1
$\begingroup$

The objective is to write a union of sets as a union of disjoint sets, that is if $A_1,A_2,......,A_n$ are subsets of $A$ then: $$\bigcup_{i=1}^{n}A_i=A_1\cup(A_1^C\cap A_2)\cup (A_1^C\cap A_2^C \cap A_3)\cup...\cup(A_1^C\cap....A_{n-1}^C\cap A_n)$$

According to me, we just need to prove that for every $i$, $A_i=(A_1^C\cap....A_{i-1}^C\cap A_i)$

For $i=2,$ it holds true.

Say, it holds true for $i=k,$ i.e.: $A_k=(A_1^C\cap....A_{k-1}^C\cap A_k)$

We need to prove this for $i=k+1$.

Since, a $A_k^C$ term will be required,

$A_k\cup A_k^C=(A_1^C\cap....A_{k-1}^C\cap A_k)\cup A_K^C$

Since, $A_k\cup A_K^C = U$, $U$ = Universal Set.

Hence, $U=[(A_1^C\cap....A_{k-1}^C\cap A_k)\cup A_K^C]$

Now, $U\cap A_{k+1}=A_{k+1}$, hence $A_{k+1}=[(A_1^C\cap....A_{k-1}^C\cap A_k)\cup A_k^C]\cap A_{k+1}$

I do not think this would make the $A_k$ term go away, What am I doing wrong ? Could anyone help ?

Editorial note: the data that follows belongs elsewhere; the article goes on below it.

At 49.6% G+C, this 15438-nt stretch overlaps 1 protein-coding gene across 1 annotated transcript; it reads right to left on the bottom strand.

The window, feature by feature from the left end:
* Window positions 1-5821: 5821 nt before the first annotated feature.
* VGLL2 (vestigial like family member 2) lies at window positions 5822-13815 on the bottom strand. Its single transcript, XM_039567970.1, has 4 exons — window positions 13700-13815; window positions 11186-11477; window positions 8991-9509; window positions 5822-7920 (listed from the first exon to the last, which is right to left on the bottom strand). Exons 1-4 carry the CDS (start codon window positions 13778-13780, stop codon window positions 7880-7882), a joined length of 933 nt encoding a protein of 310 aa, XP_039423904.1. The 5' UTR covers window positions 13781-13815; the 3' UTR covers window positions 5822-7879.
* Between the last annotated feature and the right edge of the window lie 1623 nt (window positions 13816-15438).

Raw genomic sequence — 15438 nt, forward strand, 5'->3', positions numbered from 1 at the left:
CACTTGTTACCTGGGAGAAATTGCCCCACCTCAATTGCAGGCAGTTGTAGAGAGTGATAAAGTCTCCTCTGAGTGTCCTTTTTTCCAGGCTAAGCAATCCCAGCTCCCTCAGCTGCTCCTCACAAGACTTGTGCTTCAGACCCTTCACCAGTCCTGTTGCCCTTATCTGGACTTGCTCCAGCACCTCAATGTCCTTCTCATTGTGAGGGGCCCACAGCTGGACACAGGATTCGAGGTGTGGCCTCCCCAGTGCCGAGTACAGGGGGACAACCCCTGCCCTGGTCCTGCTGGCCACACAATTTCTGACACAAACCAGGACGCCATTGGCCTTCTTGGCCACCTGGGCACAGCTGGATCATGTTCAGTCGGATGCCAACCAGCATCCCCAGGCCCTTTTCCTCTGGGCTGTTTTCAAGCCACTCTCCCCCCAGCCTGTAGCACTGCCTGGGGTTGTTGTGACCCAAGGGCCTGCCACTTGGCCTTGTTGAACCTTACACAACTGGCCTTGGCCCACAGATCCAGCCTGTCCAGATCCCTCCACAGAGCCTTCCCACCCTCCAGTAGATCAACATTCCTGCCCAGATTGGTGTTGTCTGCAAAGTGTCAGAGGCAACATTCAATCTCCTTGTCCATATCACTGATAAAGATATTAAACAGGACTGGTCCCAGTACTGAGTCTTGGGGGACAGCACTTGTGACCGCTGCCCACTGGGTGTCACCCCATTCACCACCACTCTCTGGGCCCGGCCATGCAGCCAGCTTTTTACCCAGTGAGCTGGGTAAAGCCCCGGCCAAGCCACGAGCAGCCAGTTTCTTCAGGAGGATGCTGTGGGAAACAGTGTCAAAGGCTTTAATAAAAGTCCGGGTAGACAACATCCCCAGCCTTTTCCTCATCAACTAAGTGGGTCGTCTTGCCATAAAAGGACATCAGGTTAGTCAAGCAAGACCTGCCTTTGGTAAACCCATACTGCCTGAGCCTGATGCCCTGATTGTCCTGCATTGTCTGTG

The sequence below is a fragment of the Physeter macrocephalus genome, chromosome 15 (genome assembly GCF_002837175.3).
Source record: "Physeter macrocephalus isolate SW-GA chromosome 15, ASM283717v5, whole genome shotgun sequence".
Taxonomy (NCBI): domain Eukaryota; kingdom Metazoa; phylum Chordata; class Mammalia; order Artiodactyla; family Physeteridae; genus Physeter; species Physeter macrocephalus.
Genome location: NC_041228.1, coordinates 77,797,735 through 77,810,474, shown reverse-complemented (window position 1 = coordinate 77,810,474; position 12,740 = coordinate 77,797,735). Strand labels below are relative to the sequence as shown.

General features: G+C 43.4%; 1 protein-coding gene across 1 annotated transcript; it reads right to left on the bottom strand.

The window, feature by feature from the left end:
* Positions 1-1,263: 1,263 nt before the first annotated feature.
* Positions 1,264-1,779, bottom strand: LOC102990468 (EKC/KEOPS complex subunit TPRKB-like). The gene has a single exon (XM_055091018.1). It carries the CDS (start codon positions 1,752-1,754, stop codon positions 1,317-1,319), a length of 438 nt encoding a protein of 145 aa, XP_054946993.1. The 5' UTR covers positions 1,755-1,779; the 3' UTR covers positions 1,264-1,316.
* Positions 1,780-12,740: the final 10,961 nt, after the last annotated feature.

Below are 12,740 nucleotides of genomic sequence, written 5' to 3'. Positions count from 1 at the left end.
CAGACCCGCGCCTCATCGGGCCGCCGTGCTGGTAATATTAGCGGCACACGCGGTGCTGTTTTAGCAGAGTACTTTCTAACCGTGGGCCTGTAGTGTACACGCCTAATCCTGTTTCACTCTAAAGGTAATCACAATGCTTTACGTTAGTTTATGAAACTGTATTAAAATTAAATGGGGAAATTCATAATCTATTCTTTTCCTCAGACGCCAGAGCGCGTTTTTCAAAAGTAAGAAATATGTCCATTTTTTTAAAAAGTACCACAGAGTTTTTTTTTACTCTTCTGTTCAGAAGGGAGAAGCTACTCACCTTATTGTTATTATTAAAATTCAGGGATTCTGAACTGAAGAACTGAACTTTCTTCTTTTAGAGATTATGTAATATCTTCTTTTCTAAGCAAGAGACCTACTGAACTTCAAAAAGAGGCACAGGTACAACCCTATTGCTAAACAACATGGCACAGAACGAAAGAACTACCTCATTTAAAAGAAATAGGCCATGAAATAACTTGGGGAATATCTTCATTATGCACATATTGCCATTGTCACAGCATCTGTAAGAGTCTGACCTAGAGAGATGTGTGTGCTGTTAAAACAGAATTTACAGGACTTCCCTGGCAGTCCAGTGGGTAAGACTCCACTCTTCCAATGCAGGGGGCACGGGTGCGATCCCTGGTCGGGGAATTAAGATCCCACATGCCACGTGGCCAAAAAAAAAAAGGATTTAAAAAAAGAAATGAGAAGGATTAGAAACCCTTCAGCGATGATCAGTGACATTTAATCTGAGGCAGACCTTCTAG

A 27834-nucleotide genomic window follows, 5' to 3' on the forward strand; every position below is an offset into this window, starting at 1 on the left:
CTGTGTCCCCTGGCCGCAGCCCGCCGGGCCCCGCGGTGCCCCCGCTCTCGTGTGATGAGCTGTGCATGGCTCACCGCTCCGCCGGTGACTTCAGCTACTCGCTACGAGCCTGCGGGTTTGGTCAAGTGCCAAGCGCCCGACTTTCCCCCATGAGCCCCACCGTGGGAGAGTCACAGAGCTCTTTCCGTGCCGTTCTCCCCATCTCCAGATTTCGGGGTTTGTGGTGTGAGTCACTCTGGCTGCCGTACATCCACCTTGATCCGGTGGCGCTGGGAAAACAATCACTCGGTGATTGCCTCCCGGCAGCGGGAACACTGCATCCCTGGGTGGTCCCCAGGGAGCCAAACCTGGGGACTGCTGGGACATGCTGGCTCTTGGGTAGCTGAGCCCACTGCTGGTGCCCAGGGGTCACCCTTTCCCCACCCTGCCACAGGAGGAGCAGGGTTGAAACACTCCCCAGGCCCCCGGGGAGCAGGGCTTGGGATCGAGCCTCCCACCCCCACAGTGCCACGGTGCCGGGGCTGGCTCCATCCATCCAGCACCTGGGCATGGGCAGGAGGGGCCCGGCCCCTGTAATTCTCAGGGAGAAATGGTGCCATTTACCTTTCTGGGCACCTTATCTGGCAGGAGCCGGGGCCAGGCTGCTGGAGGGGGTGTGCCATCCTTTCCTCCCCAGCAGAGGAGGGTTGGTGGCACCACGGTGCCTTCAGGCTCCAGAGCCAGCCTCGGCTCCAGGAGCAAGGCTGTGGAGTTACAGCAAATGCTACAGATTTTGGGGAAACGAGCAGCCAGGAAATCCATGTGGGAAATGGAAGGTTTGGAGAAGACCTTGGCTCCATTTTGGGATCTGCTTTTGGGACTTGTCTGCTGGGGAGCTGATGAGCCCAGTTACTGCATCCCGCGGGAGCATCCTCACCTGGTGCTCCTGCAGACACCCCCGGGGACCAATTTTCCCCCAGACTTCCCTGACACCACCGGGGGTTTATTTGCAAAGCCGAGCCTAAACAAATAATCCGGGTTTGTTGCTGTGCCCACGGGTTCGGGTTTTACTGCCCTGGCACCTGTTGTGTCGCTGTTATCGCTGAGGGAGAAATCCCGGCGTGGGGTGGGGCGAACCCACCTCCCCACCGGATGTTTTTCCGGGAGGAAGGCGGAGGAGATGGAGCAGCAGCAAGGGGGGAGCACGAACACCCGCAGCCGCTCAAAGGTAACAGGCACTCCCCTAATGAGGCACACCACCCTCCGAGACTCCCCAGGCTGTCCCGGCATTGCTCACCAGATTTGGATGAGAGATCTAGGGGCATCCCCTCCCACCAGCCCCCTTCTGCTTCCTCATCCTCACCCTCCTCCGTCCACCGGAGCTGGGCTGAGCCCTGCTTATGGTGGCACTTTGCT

$\endgroup$
3
$\begingroup$

You've run off the rails here: "For $i=2,$ it holds true." Sadly, it doesn't, unless $A_1$ and $A_2$ are disjoint. More generally, it is quite possible that only in the $i=1$ case is $A_i$ equal to $$\left(\bigcap_{j=1}^{i-1}A_j^C\right)\cap A_i.$$

You really do have to show that the unions (rather than the components of the two unions) are equal. One nice way to do this is by double-inclusion. Since we always have $\left(\bigcap_{j=1}^{i-1}A_j^C\right)\cap A_i\subseteq A_i,$ then the disjoint union is necessarily a subset $\bigcup_{i=1}^n A_i.$ So, it suffices to take an arbitrary element of $\bigcup_{i=1}^n A_i,$ and show that it belongs to the disjoint union.

$\endgroup$
  • $\begingroup$ Thanks for your answer. So, we have established that $(\cap_{j=1}^{i-1}A_j^C)\cap A_i \subseteq A_i$, hence $\cup_{i=1}^{n}((\cap_{j=1}^{i-1}A_j^C)\cap A_i) \subseteq \cup_{i=1}^{n} A_i$ $\endgroup$ – User9523 Oct 2 '17 at 7:08
  • $\begingroup$ That's correct. $\endgroup$ – Cameron Buie Oct 2 '17 at 11:36

Your Answer

By clicking “Post Your Answer”, you agree to our terms of service, privacy policy and cookie policy

Not the answer you're looking for? Browse other questions tagged or ask your own question.